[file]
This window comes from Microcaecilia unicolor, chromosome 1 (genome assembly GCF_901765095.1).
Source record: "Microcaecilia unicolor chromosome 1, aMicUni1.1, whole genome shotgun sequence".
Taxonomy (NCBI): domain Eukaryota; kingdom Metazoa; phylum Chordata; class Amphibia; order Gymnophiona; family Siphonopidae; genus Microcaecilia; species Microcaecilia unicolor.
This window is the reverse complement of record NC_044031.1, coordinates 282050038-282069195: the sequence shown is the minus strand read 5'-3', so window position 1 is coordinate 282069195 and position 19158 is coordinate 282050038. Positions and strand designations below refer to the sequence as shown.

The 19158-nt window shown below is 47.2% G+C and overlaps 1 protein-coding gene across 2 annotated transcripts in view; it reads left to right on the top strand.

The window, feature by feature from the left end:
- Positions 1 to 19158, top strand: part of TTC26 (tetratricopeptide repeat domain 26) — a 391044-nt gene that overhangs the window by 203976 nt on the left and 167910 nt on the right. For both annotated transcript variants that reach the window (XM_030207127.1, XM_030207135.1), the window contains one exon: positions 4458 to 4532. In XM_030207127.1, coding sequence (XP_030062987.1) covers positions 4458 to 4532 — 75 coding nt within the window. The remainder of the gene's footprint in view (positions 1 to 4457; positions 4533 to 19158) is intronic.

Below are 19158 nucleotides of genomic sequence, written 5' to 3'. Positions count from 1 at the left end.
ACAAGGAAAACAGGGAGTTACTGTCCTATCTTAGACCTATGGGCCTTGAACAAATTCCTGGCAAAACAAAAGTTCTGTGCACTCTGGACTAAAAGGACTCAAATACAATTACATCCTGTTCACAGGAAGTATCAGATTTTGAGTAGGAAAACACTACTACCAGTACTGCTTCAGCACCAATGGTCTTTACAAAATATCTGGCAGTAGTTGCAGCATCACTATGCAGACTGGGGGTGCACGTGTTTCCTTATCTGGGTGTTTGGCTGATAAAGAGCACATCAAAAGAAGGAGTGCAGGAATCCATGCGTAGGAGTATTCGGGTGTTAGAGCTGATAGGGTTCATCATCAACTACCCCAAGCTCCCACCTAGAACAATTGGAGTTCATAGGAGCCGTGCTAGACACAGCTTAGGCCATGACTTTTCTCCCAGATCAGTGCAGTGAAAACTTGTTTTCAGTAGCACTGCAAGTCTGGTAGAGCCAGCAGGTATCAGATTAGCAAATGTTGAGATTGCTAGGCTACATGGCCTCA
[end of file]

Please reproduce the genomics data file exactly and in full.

This window comes from Microcaecilia unicolor, chromosome 1 (genome assembly GCF_901765095.1).
Source record: "Microcaecilia unicolor chromosome 1, aMicUni1.1, whole genome shotgun sequence".
Taxonomy (NCBI): domain Eukaryota; kingdom Metazoa; phylum Chordata; class Amphibia; order Gymnophiona; family Siphonopidae; genus Microcaecilia; species Microcaecilia unicolor.
This window is the reverse complement of record NC_044031.1, coordinates 282050038-282069195: the sequence shown is the minus strand read 5'-3', so window position 1 is coordinate 282069195 and position 19158 is coordinate 282050038. Positions and strand designations below refer to the sequence as shown.

The 19158-nt window shown below is 47.2% G+C and overlaps 1 protein-coding gene across 2 annotated transcripts in view; it reads left to right on the top strand.

The window, feature by feature from the left end:
- Positions 1 to 19158, top strand: part of TTC26 (tetratricopeptide repeat domain 26) — a 391044-nt gene that overhangs the window by 203976 nt on the left and 167910 nt on the right. For both annotated transcript variants that reach the window (XM_030207127.1, XM_030207135.1), the window contains one exon: positions 4458 to 4532. In XM_030207127.1, coding sequence (XP_030062987.1) covers positions 4458 to 4532 — 75 coding nt within the window. The remainder of the gene's footprint in view (positions 1 to 4457; positions 4533 to 19158) is intronic.

Below are 19158 nucleotides of genomic sequence, written 5' to 3'. Positions count from 1 at the left end.
ACAAGGAAAACAGGGAGTTACTGTCCTATCTTAGACCTATGGGCCTTGAACAAATTCCTGGCAAAACAAAAGTTCTGTGCACTCTGGACTAAAAGGACTCAAATACAATTACATCCTGTTCACAGGAAGTATCAGATTTTGAGTAGGAAAACACTACTACCAGTACTGCTTCAGCACCAATGGTCTTTACAAAATATCTGGCAGTAGTTGCAGCATCACTATGCAGACTGGGGGTGCACGTGTTTCCTTATCTGGGTGTTTGGCTGATAAAGAGCACATCAAAAGAAGGAGTGCAGGAATCCATGCGTAGGAGTATTCGGGTGTTAGAGCTGATAGGGTTCATCATCAACTACCCCAAGCTCCCACCTAGAACAATTGGAGTTCATAGGAGCCGTGCTAGACACAGCTTAGGCCATGACTTTTCTCCCAGATCAGTGCAGTGAAAACTTGTTTTCAGTAGCACTGCAAGTCTGGTAGAGCCAGCAGGTATCAGATTAGCAAATGTTGAGATTGCTAGGCTACATGGCCTCA